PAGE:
JUNE 5 — I am told on good authority that you cannot make good china with poor clay, and it is so obvious that we should know it instinctively. By the same token, I expect you cannot form an effective Cabinet with general election rejects.
Appointing them to Cabinet posts in such large numbers through the Senate is not illegal, but is it ethical? Jesse Jackson in a speech to the 1992 National Democratic Convention reminded his audience that what was morally wrong would never be politically right.
Datuk Seri Najib Razak, as our prime minister, would do well to ponder and reflect on the wisdom of this self-evident truth so that he would feel encouraged and inspired to bring moral and ethical principles to bear on the governance of this nation. I naturally hope that in the process, and with God’s help, he will find some time to dwell upon his many grave lapses that have brought his fitness for the highest political office in the land into serious question.
Some months ago I had occasion to allude to the fact that no prime minister in our country’s history had come into office, bent over not with the burden of leadership which would have been understandable, but in Najib’s case, it was his oversize baggage comprising a mix of potent allegations of impropriety ranging from the sublime to the ridiculous.
While some may be nothing more than coffee morning tittle-tattle among the leisure classes, and, therefore, to be treated with the contempt they deserve, one worrying aspect of Najib the man that refuses to evaporate into thin air is corruption.
People still point to the arms purchases made during his long stints as minister of defence, and what he got out of them through his redoubtable defence/political analyst, Razak Baginda.
Would the MACC care to take a look at the wealth behind the man so as to give our 1 Malaysia prime minister a chance to clear his name? And while they are looking at Najib, I think it only fair that they take a look at the wealth of Tun Dr Mahathir Mohamad and his family. To show that they are not being selective, they might like to check out Tun Abdullah Ahmad Badawi and his family. I am sure these great leaders of ours are dying to clear their names for the sake of their reputation, however defined.
To return to the blatant abuse of the function and role of the Senate in the constitutional life of our country, it is clear that Najib does not put great store by basic rules of the game. He obviously plays by his own rules that postulate the inevitability of immoral behaviour in politics and that scruples are not for the prime minister of Malaysia.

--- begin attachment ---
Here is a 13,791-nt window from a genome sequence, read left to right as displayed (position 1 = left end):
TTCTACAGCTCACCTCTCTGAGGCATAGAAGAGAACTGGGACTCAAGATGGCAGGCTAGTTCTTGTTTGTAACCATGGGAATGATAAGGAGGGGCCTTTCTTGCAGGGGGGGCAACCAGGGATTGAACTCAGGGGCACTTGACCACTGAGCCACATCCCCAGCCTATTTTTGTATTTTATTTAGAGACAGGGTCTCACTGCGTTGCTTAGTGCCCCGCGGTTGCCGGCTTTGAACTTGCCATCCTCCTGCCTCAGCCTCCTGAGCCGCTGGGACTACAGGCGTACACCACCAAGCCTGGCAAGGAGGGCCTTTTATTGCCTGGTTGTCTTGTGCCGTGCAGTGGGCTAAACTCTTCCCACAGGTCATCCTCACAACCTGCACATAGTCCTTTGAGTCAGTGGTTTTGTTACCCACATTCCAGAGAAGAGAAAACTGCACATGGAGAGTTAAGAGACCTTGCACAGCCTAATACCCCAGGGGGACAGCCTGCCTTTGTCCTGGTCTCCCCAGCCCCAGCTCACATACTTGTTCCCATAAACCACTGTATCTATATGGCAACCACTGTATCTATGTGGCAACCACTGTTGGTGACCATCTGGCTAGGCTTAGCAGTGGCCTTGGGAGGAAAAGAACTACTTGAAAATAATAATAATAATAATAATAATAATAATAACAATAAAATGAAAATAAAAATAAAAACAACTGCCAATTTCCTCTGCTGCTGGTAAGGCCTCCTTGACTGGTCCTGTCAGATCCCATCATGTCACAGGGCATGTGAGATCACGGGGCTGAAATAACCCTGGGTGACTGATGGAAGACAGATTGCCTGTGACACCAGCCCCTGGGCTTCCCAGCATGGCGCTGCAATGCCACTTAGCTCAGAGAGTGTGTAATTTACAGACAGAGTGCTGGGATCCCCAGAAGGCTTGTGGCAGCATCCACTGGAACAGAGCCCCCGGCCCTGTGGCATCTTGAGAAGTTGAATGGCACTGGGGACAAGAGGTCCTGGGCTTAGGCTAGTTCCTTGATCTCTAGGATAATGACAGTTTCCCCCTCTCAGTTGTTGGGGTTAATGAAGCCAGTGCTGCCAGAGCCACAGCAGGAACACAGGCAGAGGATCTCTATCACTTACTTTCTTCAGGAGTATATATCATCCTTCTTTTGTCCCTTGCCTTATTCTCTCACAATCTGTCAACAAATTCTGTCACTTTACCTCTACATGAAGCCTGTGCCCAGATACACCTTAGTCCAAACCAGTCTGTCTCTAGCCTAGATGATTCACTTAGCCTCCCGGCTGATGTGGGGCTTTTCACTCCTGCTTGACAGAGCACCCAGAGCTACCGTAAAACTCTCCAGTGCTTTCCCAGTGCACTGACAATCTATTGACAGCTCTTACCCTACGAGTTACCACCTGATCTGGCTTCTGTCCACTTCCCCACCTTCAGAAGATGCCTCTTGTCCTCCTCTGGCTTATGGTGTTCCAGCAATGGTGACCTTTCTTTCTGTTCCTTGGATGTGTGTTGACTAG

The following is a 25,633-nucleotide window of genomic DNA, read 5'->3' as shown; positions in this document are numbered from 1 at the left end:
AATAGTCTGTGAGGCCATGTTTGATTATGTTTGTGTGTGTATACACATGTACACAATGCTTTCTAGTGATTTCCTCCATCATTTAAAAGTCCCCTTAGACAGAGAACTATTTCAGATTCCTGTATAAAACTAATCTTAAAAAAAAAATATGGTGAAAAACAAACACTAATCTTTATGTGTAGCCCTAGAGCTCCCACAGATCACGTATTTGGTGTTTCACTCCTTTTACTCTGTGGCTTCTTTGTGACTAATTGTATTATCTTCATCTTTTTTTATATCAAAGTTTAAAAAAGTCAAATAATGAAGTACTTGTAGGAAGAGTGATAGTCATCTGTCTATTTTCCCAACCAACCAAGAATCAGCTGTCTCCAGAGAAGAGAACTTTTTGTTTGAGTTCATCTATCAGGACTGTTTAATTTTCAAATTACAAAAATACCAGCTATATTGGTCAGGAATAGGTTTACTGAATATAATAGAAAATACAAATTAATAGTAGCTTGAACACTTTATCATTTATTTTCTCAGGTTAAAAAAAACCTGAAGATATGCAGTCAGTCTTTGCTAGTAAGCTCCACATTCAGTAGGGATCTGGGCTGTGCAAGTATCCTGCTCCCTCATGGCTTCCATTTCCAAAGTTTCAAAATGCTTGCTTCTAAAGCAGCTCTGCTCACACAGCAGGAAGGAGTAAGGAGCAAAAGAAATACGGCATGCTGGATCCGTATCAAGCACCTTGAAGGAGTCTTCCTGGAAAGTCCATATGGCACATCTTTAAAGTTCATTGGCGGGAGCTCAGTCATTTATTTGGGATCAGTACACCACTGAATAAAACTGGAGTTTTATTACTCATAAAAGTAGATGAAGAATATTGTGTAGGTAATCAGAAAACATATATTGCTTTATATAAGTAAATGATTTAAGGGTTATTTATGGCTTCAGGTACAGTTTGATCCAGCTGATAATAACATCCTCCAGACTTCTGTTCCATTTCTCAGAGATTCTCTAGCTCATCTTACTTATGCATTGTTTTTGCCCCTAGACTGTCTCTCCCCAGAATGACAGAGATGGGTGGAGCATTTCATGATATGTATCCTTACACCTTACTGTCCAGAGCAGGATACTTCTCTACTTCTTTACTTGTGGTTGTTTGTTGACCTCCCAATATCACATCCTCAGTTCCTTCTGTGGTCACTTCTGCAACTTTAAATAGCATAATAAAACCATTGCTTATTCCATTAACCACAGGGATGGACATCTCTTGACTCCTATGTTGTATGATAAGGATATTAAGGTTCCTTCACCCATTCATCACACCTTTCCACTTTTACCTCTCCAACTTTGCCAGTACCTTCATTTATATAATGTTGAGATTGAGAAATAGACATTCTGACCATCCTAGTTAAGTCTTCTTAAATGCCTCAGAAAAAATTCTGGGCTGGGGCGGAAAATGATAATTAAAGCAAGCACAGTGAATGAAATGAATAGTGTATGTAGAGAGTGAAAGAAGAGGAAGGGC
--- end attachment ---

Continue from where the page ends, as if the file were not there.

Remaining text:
This is a sad commentary on 50 years of Barisan Nasional rule that has seen this once proud country now on its unstoppable decline in social, political and economic terms. Is this the promised just reward for the people of this country for putting their blind faith in the Umno leadership?
It is also a sad reflection of the bankruptcy of ethical values that those whom the people of this country, exercising their rights to choose, cast aside in a democratic process, have now been brought back into the Cabinet.
Who are these recycled seconds supposed to represent? Even if they were a galaxy of Nobel laureates, it would still be totally indefensible for Najib to show such utter contempt and disregard for public opinion by appointing them to the Cabinet. And these are by no means the crème de la crème of Malaysian brains-those that have not disappeared overseas.
Najib plays by his own rules. For him, offering inducements to voters as played out in the Hulu Selangor by-election with a repeat performance in Sibu was par for the course. He obviously could see no contradiction in urging the people to fight corruption while he himself breaks the law with complete impunity, as always aided and abetted by the ever independent Malaysian Anti-Corruption Commission, so it proclaims, and the equally fearless Elections Commission.
When will Najib learn that there is no substitute for integrity in national life? It is within his power to clean up his act so as to lessen the burden of the negative views and innuendos that he carries on his back to the detriment of his effectiveness as PM.
He must learn quickly that the ultimate decision whether he remains in office, and his party in power, will be made by the very people for whom he has shown such blatant contempt. He may, at this rate, be the last Umno prime minister. — mysinchew.com
Reshuffling the same dog-eared pack of cards — Tunku Abdul Aziz